Nurul Najwa Binti Mahadzir

K-pop, as a music genre and pop culture experience has been a global phenomenon for more than a decade, now. The K-pop music industry’s influence that captured the ears (and hearts) of many around the world actually has been established since the 90s and early 2000s, with the likes of Seo Taiji & Boys, arguably the founding group that redefined K-pop as we know it today. But it was really K-pop boy band, BTS’ breakthrough in the American music scene in 2017 that really elevated the genre, transforming the boys into The Beatles-esque status.

            Generally, the American music industry is really averse to non-English music. Besides, other countries’ production of movies or music usually pale in comparison to America’s output in terms of sophistication, glamour and influence (Rose, 2020). However, recent years have shown a different trend. Fans are drawn to K-pop, especially in the US where the most fans are minorities, allowing themselves to feel represented in mainstream pop culture. Upon seeing BTS mega popularity that reigns the country’s Billboard charts, the Americans have decided to bank in on the opportunity. This includes Billboard’s decision to place the members individually on their magazine covers as collectibles, collaboration with Hollywood artists such as Halsey and Steve Aoki and appearances on US late night TV shows. The fans went hysterical, TV hosts citing the phenomenon bearing resemblance to Beatlemania. All of it which has helped in boosting BTS’ presence in the US and of course, as we all know, once you made it in the US, you’ve really made it.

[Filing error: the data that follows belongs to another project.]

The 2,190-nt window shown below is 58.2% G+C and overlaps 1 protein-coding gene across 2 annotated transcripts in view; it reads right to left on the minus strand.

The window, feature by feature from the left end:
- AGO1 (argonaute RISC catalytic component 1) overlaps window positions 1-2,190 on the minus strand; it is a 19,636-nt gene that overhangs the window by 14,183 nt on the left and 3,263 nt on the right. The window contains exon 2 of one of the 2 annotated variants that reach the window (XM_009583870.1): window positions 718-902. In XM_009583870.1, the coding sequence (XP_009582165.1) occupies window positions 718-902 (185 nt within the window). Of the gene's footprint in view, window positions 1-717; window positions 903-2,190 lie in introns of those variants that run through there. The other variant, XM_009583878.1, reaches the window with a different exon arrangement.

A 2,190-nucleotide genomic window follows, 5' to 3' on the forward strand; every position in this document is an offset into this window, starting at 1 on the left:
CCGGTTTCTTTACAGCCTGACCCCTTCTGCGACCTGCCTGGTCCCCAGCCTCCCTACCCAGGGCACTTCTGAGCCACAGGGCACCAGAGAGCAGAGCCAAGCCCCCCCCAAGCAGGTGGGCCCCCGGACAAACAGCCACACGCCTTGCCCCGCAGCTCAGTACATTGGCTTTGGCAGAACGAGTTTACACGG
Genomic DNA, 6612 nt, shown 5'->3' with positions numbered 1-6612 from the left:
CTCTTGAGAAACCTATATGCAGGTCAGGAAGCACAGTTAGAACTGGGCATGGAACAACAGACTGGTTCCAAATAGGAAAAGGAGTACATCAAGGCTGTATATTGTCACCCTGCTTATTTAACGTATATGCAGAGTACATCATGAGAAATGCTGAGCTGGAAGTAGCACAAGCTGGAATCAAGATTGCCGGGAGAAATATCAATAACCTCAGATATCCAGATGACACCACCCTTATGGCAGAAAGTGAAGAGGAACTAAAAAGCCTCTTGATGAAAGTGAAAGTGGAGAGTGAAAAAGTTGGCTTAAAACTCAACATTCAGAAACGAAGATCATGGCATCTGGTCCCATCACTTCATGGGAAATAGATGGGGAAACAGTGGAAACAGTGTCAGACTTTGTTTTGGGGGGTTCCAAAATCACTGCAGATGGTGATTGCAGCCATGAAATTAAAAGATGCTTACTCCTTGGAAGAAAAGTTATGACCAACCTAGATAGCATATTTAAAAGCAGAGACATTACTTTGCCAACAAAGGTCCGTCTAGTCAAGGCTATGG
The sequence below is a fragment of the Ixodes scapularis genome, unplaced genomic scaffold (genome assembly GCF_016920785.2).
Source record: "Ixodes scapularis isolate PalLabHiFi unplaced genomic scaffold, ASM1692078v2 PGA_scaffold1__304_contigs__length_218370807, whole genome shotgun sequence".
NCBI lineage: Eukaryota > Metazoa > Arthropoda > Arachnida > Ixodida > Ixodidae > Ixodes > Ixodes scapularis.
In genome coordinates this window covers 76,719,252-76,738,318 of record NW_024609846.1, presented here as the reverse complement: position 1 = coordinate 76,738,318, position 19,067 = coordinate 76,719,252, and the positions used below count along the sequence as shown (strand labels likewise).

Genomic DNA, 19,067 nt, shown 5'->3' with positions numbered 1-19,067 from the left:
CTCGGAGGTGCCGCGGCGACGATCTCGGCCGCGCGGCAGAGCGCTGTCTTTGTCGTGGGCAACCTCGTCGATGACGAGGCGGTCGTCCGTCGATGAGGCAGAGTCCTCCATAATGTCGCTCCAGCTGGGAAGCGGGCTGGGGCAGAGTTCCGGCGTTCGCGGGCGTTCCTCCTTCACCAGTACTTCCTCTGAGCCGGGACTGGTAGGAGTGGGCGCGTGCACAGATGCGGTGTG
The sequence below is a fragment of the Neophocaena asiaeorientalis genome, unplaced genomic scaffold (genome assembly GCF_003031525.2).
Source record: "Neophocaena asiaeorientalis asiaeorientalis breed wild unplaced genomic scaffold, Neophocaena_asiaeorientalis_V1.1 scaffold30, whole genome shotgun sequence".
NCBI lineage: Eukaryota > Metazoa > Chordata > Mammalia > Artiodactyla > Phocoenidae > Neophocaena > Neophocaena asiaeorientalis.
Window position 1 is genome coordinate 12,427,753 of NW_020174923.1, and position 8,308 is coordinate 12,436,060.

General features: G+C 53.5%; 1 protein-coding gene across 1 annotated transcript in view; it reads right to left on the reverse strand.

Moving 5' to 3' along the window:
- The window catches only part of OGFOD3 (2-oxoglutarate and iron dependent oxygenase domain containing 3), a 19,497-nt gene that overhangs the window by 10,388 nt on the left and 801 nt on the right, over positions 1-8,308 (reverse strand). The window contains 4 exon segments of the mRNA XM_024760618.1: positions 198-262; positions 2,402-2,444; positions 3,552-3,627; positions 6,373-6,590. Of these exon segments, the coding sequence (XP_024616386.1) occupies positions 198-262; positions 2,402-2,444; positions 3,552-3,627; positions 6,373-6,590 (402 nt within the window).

Phenomenon aside, the K-pop industry is no stranger to criticisms as well. K-pop group characteristics – complex choreography, aesthetics, song production and squeaky clean image of the idols (Roche, n.d. ) are almost always manufactured in a formulaic, calculative manner. Therefore, it has always been unlikely that any idol members or groups, would engage in political activism publicly, fearing it might jeopardize their image. While there are efforts by these young Korean celebrities to participate in political activism, whether intentionally or not, the gesture has always been guaranteed with impending criticism or restrictions from their own management companies. Which is why BTS’s participation in Black Lives Matter campaign is considered revolutionary.